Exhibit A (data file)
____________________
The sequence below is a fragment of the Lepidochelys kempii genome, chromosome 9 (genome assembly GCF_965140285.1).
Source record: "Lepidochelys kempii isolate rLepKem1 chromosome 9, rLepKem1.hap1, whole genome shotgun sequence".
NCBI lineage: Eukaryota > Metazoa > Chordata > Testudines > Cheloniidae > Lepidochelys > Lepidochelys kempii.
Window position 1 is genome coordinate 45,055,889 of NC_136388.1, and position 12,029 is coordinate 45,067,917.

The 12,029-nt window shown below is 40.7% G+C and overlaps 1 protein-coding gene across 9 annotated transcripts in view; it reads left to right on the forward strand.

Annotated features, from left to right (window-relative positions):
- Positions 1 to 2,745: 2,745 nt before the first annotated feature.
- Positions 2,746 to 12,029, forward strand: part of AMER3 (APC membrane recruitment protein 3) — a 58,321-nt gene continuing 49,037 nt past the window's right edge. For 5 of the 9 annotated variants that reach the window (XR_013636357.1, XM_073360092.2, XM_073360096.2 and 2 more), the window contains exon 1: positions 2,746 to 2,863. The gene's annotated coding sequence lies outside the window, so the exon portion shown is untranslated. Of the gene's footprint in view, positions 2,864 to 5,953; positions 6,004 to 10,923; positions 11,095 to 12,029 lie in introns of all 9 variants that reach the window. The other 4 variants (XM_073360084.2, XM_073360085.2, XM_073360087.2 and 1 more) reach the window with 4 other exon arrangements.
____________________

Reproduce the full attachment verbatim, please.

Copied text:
The sequence below is a fragment of the Lepidochelys kempii genome, chromosome 9 (genome assembly GCF_965140285.1).
Source record: "Lepidochelys kempii isolate rLepKem1 chromosome 9, rLepKem1.hap1, whole genome shotgun sequence".
NCBI lineage: Eukaryota > Metazoa > Chordata > Testudines > Cheloniidae > Lepidochelys > Lepidochelys kempii.
Window position 1 is genome coordinate 45,055,889 of NC_136388.1, and position 12,029 is coordinate 45,067,917.

The 12,029-nt window shown below is 40.7% G+C and overlaps 1 protein-coding gene across 9 annotated transcripts in view; it reads left to right on the forward strand.

Annotated features, from left to right (window-relative positions):
- Positions 1 to 2,745: 2,745 nt before the first annotated feature.
- Positions 2,746 to 12,029, forward strand: part of AMER3 (APC membrane recruitment protein 3) — a 58,321-nt gene continuing 49,037 nt past the window's right edge. For 5 of the 9 annotated variants that reach the window (XR_013636357.1, XM_073360092.2, XM_073360096.2 and 2 more), the window contains exon 1: positions 2,746 to 2,863. The gene's annotated coding sequence lies outside the window, so the exon portion shown is untranslated. Of the gene's footprint in view, positions 2,864 to 5,953; positions 6,004 to 10,923; positions 11,095 to 12,029 lie in introns of all 9 variants that reach the window. The other 4 variants (XM_073360084.2, XM_073360085.2, XM_073360087.2 and 1 more) reach the window with 4 other exon arrangements.